Trump rages at the Department of Justice for not protecting him from Russia probe: report

The president reportedly is getting upset that he can't micromanage the DOJ

Published January 29, 2018 5:22PM (EST)

 (Salon/Ilana Lidagoster)
(Salon/Ilana Lidagoster)

On a Thursday flight to a conference of world leaders in Switzerland, President Donald Trump went into a rage against law enforcement officials working inside the Department of Justice whom he sees as not doing enough to protect him from special counsel Robert Mueller's investigation of Russian activities during the 2016 presidential election and the post-election byproducts of their meddling.

According to Bloomberg News reporter Jennifer Jacobs, Trump was upset about a letter that Assistant Attorney General Stephen Boyd had written to several House Republicans warning them that releasing a classified memo alleging large-scale deception within the FBI and DOJ about the Russia probe would be "extraordinarily reckless."

In Trump's view, this marked the latest in a series of slights from the DOJ, an agency which has not permitted him to interfere in law enforcement affairs.

In a December interview with the New York Times, Trump made clear that he believed that Attorney General Jeff Sessions should be conducting his affairs with an eye toward keeping the president safe from legal jeopardy.

"I don't want to get into loyalty, but I will tell you that, I will say this: Holder protected President Obama. Totally protected him," Trump told the Times, referring to former attorney general Eric Holder. "When you look at the things that they did, and Holder protected the president. And I have great respect for that, I'll be honest."

According to Jacobs, Trump has directed Chief of Staff John Kelly to hold meetings and phone calls with several senior DOJ officials informing them of the president's displeasure with the agency's oversight of the investigation. He has seemingly tempered these conversations with a statement that the White House does not wish officials to engage in illegal or unethical behavior. Jacobs also reported that Trump had not issued a formal directive to fire Mueller but rather that he had discussed the possibility and believed he had the authority to do so.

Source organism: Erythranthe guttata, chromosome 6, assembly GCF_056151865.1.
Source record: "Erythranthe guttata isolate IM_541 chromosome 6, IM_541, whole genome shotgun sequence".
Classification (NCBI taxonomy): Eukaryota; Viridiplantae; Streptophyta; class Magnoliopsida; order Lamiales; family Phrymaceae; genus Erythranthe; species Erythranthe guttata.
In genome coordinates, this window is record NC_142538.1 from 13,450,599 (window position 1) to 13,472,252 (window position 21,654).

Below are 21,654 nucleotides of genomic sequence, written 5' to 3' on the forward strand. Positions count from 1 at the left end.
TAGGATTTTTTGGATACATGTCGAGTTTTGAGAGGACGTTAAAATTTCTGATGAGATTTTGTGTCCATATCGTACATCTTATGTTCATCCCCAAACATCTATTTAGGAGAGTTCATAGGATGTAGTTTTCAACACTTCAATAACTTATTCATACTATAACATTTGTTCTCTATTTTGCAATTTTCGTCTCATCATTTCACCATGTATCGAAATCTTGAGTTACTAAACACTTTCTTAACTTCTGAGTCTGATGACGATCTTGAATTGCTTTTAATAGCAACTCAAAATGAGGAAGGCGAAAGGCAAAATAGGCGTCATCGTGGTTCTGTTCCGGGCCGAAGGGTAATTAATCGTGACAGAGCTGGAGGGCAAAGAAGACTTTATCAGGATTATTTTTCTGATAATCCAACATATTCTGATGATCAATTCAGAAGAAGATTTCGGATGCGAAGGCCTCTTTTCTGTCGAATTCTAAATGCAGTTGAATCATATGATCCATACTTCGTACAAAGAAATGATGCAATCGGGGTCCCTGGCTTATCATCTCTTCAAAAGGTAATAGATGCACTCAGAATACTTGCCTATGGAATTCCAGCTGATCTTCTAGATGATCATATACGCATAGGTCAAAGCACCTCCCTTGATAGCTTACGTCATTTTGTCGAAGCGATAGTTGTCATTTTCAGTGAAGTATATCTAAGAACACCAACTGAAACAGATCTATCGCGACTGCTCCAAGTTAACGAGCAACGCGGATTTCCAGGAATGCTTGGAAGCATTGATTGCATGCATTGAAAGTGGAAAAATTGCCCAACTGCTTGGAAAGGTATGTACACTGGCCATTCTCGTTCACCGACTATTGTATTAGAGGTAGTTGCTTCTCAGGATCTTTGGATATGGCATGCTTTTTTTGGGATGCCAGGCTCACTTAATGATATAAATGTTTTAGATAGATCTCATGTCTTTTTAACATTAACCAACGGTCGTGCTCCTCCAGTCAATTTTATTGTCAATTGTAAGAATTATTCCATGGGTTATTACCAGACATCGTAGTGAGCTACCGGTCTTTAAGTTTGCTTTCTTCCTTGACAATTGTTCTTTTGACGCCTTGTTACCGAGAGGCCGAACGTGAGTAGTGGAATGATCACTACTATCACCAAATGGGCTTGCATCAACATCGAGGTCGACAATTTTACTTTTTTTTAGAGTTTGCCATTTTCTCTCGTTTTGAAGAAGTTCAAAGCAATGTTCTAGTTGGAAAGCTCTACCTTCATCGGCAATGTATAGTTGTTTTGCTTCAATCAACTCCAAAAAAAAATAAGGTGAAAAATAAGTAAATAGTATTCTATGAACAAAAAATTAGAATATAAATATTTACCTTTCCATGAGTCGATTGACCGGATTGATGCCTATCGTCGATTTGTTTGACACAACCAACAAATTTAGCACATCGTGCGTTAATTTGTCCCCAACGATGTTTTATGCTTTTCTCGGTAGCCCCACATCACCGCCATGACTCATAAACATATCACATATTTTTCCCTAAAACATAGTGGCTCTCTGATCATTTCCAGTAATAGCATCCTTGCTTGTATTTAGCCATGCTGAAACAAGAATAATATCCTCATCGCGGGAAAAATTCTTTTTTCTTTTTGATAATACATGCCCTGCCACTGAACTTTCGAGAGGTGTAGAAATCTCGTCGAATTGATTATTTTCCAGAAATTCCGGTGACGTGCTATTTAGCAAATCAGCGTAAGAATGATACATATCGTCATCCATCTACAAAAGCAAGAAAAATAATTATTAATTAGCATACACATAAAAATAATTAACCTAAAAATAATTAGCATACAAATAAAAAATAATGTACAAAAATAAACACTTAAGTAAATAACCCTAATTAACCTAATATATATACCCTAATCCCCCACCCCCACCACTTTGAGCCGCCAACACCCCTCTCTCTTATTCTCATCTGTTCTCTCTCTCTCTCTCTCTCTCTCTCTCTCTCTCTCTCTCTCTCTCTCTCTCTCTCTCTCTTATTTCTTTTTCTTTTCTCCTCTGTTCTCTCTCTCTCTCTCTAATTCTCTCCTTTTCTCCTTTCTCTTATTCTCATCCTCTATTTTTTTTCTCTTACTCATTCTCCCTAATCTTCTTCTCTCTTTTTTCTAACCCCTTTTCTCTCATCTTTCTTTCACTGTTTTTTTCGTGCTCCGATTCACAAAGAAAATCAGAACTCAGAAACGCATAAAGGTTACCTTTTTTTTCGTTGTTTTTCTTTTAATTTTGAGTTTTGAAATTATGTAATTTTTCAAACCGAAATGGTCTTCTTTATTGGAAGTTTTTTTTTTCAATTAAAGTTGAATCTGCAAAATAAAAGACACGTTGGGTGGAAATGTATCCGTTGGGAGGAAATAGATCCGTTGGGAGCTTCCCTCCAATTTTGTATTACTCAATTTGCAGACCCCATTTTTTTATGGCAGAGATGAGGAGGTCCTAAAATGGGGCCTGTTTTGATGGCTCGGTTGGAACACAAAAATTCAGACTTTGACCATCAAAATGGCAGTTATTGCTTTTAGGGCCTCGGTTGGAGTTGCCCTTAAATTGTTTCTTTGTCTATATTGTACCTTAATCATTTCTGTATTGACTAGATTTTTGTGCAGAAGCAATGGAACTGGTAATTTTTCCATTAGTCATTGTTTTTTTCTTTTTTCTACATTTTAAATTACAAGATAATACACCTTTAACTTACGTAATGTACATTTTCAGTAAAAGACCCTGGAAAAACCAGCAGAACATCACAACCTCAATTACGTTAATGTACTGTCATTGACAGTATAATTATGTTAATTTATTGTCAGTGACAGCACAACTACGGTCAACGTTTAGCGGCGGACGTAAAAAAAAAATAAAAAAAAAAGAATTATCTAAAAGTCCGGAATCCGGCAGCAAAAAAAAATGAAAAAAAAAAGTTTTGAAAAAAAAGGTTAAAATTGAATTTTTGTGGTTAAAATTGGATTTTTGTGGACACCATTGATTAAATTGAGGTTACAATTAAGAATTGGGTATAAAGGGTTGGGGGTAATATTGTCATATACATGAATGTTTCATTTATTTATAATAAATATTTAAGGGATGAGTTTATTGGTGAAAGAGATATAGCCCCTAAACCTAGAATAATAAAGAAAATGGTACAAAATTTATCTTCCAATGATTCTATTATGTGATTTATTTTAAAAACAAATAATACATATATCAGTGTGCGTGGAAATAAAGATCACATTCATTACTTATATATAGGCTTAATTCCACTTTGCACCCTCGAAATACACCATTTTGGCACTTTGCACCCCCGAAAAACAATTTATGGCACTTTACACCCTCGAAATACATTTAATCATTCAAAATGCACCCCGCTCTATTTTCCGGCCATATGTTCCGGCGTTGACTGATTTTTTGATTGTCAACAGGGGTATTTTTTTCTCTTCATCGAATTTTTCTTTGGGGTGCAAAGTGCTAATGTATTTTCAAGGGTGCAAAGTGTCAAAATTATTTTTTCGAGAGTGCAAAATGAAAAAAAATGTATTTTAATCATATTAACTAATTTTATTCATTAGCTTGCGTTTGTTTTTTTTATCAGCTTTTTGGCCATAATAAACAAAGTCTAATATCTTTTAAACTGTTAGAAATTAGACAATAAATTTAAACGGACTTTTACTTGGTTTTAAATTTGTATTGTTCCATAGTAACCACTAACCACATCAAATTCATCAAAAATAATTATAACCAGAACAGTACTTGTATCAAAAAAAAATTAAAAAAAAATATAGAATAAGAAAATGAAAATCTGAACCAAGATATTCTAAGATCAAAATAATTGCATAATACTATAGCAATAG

On Monday, the FBI announced that deputy FBI director Andrew McCabe would be effectively resigning from the agency, serving out the remainder of his career on "terminal leave" until his formal retirement in March.

Several news outlets reported that McCabe had told colleagues last week that he intended to stay in office until he retired so the Monday news came as a surprise. According to the New York Times, McCabe had been asked about moving to another agency position but had decided to resign instead.

McCabe had come under increasing criticism from Trump and several right-leaning political commentators who had accused him of being biased against the president, because McCabe's wife had accepted money from a political action committee linked to former Democratic presidential candidate Hillary Clinton.

McCabe is one of several high-profile DOJ and FBI officials who have been fired or forced to resign their positions since Trump became president, including FBI director James Comey, deputy attorney general Sally Yates, and former federal attorney Preet Bharara.

Beyond privately discussing the idea of firing Mueller, Trump has also talked publicly about sacking Sessions as well as his deputy Rod Rosenstein, both of whom he has accused of letting the Russia investigation run amok.

Although congressional Republicans have warned Trump that firing Mueller would be the end of his presidency, a number of popular conservative and far-right media sources have been urging Trump to do so for months. Some of the more extreme pundits have even called on the president to execute people involved in the Russia probe for "treason and sedition."

By Matthew Sheffield

Matthew Sheffield is a national correspondent for The Young Turks. He is also the host of the podcast "Theory of Change." You can follow him on Twitter.

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